The City Council in New Rochelle, New York, recently voted to remove a Gadsden flag from flying outside the United Veterans Memorial & Patriotic Association, because the flag was deemed offensive.
The bright yellow flag with it’s message of “Don’t Tread On Me”, was too closely related to the Tea Party for some council members. New Rochelle’s city manager initially received a complaint from a sitting member of the council about the flag, but decided the veterans group had the right to fly it regardless.
So the council set about squashing the First Amendment rights of the organization, voting to take the flag down, and then preventing the veterans from putting it back up on Wednesday by a 5-2 vote. All 5 votes came from Democrats.
A veterans organization in a New York town is fighting for its right to fly a patriotic flag after the city council refused to let the group display the flag, calling it a symbol of the Tea Party with right-wing connotations.
The United Veterans Memorial & Patriotic Association replaced a tattered American flag at the New Rochelle Armory, flying the Gadsden flag underneath it. The bright yellow “Don’t Tread On Me” flag has been used by the Navy and Marine Corps since 1775.
The council objected to the flag because they said Peter Parente, the president of the veterans group, is a member of the Tea Party and the group wants to use the flag to make a political point.
But Parente said at the council meeting no one in his organization is a Tea Party member.
This is a clear example of a group of people who haven’t bothered to analyze the history of the flag beyond a couple of years. The fact that they only associate this flag with “right-wing connotations” shows a complete lack of understanding of the back story involving this patriotic symbol.
City workers actually confiscated the flag from the Veterans group.
The United Veterans sent a color guard to the New Rochelle Armory to receive, fold and secure the Gadsden flag. Moments later, DPW workers approached the color guard members and stated that they were orders to confiscate the flag and return it to City Hall. The veteran holding the flag handed it to a DPW worker and took the flag to City Hall where it remains today.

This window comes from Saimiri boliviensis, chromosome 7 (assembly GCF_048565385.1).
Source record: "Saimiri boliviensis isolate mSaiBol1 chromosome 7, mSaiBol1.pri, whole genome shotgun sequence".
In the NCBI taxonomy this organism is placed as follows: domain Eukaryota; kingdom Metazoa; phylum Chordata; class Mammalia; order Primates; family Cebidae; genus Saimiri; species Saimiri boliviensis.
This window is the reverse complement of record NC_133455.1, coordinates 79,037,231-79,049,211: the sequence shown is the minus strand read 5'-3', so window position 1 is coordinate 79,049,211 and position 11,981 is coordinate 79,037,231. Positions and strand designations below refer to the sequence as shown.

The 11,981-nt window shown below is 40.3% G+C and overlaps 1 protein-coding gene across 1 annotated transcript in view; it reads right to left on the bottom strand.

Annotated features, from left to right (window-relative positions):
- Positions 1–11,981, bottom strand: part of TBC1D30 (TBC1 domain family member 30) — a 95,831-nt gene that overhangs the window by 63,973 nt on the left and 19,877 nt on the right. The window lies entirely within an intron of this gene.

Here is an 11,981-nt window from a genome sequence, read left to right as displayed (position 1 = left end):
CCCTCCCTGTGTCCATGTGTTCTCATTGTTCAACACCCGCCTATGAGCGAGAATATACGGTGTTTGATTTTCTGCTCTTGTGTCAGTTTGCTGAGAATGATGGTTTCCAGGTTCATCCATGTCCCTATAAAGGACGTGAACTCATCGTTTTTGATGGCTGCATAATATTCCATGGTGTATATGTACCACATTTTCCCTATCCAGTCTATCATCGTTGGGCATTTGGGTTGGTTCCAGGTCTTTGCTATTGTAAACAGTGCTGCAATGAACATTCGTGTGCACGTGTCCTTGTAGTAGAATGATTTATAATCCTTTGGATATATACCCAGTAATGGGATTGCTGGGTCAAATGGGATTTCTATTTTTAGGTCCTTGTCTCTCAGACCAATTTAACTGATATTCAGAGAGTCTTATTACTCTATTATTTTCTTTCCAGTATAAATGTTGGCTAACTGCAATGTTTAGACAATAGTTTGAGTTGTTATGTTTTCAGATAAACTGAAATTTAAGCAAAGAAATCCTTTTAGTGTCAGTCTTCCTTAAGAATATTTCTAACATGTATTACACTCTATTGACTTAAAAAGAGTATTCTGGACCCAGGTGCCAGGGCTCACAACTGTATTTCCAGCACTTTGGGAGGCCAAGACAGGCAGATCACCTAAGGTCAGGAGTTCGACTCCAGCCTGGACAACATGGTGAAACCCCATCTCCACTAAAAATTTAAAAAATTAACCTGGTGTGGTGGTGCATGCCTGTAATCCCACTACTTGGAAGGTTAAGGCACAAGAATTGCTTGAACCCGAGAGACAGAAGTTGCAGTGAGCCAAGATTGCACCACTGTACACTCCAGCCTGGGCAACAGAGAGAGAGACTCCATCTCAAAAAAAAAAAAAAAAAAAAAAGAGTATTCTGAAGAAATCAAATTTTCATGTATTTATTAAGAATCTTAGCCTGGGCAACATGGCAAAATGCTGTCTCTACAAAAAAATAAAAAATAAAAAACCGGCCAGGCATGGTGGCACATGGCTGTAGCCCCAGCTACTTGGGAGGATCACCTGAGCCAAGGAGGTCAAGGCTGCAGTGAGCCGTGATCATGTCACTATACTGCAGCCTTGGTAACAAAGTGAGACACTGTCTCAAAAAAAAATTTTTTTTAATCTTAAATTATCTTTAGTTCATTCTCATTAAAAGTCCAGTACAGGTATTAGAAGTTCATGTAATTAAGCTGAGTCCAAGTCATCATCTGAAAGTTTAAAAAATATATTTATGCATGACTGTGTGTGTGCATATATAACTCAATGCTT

Some people opposed to the council’s move tried in vain to educate the members:
After the vote, during the public discussion period of the City Council meeting veterans, their children and other supporters of the United Veterans Memorial and Patriotic Society of New Rochelle spoke passionately about those who died fighting under the Gadsden flag as early as 1775 during the early days of the American Revolution and in modern day wars in Iraq, Afghanistan and the Global War on Terror.
To no avail.
And wait, it gets even more absurd…
According to the site, Talk of the Sound, one council member compared the Gadsden flag to the rainbow flag flown by gay pride advocates.
Then there’s this:
Brian Sussman, a Democratic Party District Leader in New Rochelle, has compared the Gadsden Flag variously to the Nazi flag, a Mickey Mouse flag and graffiti.
Sussman held a voter registration drive for Barack Obama in 2008 at the New Rochelle Public Library, in which he tells readers at the Obama campaign’s website, Organizing For Action, that while registration within the building must be non-partisan, he hopes that weather will allow volunteers to register outdoors where “we can be partisan on the public sidewalks”.
He also likes to refer to the South as being “racist” and “hostile to Black voters and to Black politicians”.
Just so you know where he’s coming from.